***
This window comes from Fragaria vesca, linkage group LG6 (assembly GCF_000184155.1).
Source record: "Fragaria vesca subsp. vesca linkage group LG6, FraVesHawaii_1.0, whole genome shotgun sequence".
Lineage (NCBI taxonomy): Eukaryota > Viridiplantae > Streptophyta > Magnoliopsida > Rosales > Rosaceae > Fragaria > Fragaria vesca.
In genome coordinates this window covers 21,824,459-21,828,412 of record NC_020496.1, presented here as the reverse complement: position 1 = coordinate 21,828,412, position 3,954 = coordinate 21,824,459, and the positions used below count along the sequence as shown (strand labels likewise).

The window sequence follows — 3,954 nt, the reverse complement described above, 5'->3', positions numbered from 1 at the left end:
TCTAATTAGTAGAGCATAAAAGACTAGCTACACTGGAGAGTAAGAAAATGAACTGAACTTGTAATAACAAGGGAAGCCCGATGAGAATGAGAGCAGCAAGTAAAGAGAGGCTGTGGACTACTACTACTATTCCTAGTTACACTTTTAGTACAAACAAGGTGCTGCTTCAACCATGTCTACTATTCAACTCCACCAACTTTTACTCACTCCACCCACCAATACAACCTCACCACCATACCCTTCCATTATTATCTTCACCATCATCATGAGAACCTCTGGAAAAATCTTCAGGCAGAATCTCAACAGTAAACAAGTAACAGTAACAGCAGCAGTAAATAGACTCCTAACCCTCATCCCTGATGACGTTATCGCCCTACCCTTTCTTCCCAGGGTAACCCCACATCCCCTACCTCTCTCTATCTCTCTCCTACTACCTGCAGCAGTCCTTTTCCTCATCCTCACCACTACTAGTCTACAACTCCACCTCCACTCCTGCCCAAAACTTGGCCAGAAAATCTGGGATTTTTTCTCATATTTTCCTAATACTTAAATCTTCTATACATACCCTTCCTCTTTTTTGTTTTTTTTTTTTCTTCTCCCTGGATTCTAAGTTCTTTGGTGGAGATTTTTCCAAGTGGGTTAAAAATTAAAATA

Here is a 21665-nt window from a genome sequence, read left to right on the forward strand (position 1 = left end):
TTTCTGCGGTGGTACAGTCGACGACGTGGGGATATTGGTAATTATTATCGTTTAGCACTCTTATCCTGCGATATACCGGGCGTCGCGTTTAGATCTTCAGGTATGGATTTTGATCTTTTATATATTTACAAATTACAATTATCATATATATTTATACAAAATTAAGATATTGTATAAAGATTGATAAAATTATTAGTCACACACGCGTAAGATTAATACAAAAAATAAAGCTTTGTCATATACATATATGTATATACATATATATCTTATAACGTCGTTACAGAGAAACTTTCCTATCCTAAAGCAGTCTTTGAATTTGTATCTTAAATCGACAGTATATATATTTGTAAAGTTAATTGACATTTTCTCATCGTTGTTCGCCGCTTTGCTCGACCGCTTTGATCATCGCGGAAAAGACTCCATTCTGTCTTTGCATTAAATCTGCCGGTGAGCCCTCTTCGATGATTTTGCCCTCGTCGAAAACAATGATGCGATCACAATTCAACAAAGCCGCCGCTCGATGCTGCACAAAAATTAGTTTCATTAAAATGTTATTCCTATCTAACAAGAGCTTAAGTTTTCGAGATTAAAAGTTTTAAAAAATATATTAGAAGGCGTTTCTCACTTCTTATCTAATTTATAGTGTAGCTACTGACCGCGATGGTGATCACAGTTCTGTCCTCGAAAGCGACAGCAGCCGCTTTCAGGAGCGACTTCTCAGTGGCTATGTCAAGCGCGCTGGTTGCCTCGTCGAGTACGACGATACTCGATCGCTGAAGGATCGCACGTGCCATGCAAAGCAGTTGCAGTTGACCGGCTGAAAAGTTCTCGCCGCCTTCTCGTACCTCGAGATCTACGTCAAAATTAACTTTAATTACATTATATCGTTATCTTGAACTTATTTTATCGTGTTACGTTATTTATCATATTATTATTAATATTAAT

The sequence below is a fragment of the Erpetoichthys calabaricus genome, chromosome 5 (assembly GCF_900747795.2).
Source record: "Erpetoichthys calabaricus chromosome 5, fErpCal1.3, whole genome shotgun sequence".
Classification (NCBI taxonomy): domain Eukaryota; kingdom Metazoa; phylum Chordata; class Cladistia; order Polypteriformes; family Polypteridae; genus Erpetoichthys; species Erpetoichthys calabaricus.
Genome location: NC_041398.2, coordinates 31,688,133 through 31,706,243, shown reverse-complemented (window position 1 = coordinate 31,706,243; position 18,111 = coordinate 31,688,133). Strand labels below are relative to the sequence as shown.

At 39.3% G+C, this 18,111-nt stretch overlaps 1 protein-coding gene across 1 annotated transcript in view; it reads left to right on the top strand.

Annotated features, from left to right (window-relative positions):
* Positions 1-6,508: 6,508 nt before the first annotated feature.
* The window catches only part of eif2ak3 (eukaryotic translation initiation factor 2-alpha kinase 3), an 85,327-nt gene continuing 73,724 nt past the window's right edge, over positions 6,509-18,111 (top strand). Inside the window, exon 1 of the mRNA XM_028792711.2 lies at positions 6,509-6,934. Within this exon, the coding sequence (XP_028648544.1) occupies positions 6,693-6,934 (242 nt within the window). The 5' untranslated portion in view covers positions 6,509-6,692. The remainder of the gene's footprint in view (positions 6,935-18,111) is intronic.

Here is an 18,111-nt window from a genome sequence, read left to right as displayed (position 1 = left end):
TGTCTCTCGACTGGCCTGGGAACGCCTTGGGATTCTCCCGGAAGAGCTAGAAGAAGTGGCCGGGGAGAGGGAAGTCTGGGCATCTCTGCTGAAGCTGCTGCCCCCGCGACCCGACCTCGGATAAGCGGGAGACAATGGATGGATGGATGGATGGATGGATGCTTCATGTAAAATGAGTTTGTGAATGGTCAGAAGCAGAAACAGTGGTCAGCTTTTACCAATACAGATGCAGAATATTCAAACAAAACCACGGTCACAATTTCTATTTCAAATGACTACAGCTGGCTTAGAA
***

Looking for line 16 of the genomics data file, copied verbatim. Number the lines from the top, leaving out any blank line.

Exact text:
* The window catches only part of eif2ak3 (eukaryotic translation initiation factor 2-alpha kinase 3), an 85,327-nt gene continuing 73,724 nt past the window's right edge, over positions 6,509-18,111 (top strand). Inside the window, exon 1 of the mRNA XM_028792711.2 lies at positions 6,509-6,934. Within this exon, the coding sequence (XP_028648544.1) occupies positions 6,693-6,934 (242 nt within the window). The 5' untranslated portion in view covers positions 6,509-6,692. The remainder of the gene's footprint in view (positions 6,935-18,111) is intronic.